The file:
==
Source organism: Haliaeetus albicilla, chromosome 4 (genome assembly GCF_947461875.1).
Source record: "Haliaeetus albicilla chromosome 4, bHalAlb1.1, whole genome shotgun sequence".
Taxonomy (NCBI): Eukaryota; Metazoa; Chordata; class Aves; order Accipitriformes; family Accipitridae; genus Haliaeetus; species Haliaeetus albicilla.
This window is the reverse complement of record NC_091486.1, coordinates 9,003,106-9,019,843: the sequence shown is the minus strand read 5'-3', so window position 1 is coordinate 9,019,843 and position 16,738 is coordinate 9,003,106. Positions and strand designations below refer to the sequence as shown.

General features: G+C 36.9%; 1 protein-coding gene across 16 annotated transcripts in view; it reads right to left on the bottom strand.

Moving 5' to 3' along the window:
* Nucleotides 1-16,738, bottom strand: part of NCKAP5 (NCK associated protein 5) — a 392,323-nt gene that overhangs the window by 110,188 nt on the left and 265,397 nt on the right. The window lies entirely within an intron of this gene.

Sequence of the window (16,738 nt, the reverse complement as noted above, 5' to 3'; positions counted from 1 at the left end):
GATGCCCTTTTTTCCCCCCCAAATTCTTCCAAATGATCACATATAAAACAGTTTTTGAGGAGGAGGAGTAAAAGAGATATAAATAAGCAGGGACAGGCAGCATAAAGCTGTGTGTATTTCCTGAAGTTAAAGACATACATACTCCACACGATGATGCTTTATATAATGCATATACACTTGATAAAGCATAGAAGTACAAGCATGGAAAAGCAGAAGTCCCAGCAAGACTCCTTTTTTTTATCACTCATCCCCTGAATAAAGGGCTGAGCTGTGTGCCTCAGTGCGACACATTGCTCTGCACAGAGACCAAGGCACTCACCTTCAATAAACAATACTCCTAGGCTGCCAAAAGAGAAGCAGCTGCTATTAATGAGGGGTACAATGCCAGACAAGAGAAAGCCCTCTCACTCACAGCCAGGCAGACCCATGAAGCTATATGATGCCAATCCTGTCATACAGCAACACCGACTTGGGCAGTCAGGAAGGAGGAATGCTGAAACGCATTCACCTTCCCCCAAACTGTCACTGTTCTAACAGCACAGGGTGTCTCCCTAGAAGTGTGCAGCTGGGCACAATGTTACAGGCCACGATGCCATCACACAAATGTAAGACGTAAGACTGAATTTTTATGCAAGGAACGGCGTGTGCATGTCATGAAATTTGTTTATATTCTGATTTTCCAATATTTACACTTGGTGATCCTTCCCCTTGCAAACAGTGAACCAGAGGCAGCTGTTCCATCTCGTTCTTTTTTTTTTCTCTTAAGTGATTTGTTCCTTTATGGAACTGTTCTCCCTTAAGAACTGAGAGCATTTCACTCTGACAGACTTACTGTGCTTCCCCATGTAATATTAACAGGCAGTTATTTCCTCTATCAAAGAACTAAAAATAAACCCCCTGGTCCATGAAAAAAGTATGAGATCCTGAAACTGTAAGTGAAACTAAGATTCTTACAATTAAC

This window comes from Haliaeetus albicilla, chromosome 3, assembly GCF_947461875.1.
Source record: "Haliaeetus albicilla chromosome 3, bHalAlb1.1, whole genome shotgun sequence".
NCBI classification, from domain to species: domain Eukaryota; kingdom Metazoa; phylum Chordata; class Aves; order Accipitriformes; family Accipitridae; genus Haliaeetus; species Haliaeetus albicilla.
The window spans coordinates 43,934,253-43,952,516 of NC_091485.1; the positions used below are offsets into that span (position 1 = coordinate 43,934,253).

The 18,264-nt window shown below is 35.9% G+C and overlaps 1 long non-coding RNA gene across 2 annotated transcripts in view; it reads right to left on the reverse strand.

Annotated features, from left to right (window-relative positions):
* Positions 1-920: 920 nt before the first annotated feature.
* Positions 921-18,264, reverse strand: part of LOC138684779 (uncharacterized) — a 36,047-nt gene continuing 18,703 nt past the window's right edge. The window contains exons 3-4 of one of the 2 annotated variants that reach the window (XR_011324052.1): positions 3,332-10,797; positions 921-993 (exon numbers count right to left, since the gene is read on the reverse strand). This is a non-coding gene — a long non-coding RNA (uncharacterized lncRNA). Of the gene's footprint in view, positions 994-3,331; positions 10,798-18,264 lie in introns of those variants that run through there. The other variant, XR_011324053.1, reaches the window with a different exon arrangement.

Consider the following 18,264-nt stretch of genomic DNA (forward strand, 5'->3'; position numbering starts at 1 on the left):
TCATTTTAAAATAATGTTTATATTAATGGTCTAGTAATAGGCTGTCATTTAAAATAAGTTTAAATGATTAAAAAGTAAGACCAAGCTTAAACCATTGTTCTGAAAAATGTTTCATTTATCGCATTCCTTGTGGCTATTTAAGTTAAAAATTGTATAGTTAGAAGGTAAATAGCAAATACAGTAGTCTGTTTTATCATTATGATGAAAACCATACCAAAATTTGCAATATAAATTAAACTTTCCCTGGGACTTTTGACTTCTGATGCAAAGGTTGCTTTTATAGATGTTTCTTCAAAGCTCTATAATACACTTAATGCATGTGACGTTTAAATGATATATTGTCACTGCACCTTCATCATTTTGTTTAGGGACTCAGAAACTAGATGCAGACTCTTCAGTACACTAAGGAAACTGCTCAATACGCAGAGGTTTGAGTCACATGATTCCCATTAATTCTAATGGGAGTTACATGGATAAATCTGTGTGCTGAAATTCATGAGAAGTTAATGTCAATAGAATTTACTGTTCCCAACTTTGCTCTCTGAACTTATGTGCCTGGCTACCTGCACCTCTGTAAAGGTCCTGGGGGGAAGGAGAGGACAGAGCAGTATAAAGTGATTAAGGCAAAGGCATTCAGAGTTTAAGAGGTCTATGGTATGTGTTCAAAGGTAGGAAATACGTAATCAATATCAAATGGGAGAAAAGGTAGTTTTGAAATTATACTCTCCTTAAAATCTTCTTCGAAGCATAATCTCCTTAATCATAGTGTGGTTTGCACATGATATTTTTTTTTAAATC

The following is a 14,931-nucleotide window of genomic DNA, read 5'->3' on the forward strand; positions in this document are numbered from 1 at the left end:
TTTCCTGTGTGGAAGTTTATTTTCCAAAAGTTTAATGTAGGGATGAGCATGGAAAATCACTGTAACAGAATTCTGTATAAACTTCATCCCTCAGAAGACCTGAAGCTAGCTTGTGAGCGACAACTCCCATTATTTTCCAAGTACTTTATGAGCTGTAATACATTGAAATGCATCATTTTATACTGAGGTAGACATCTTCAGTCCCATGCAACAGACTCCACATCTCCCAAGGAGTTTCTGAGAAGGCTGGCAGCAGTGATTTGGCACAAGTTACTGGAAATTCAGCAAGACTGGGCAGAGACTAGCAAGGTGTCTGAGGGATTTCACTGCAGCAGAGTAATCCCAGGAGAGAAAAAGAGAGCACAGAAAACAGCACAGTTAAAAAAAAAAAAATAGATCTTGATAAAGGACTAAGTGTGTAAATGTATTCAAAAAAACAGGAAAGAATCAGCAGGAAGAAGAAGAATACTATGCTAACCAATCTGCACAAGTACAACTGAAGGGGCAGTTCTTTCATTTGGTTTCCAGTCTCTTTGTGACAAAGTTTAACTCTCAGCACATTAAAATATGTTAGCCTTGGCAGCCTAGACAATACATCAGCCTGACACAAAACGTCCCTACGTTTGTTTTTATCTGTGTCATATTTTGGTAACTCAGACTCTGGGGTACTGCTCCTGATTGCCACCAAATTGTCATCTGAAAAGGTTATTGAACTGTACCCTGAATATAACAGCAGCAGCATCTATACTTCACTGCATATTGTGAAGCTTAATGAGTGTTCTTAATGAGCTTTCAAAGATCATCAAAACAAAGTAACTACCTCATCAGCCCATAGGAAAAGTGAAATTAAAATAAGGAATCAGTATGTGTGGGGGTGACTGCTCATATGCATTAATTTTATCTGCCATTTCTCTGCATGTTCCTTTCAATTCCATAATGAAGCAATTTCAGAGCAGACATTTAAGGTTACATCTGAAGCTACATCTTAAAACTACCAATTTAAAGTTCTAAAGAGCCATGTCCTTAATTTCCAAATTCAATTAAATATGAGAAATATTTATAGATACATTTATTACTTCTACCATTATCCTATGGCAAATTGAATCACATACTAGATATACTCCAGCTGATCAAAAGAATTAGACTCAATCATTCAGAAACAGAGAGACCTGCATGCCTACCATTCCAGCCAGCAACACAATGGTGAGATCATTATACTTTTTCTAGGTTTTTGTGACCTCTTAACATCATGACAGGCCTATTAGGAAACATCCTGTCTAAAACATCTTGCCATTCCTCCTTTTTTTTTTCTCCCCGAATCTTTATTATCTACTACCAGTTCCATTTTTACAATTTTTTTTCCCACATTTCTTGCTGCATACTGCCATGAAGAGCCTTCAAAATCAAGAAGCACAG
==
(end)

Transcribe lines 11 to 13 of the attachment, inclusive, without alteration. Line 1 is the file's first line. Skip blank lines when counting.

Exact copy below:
Source record: "Haliaeetus albicilla chromosome 3, bHalAlb1.1, whole genome shotgun sequence".
NCBI classification, from domain to species: domain Eukaryota; kingdom Metazoa; phylum Chordata; class Aves; order Accipitriformes; family Accipitridae; genus Haliaeetus; species Haliaeetus albicilla.
The window spans coordinates 43,934,253-43,952,516 of NC_091485.1; the positions used below are offsets into that span (position 1 = coordinate 43,934,253).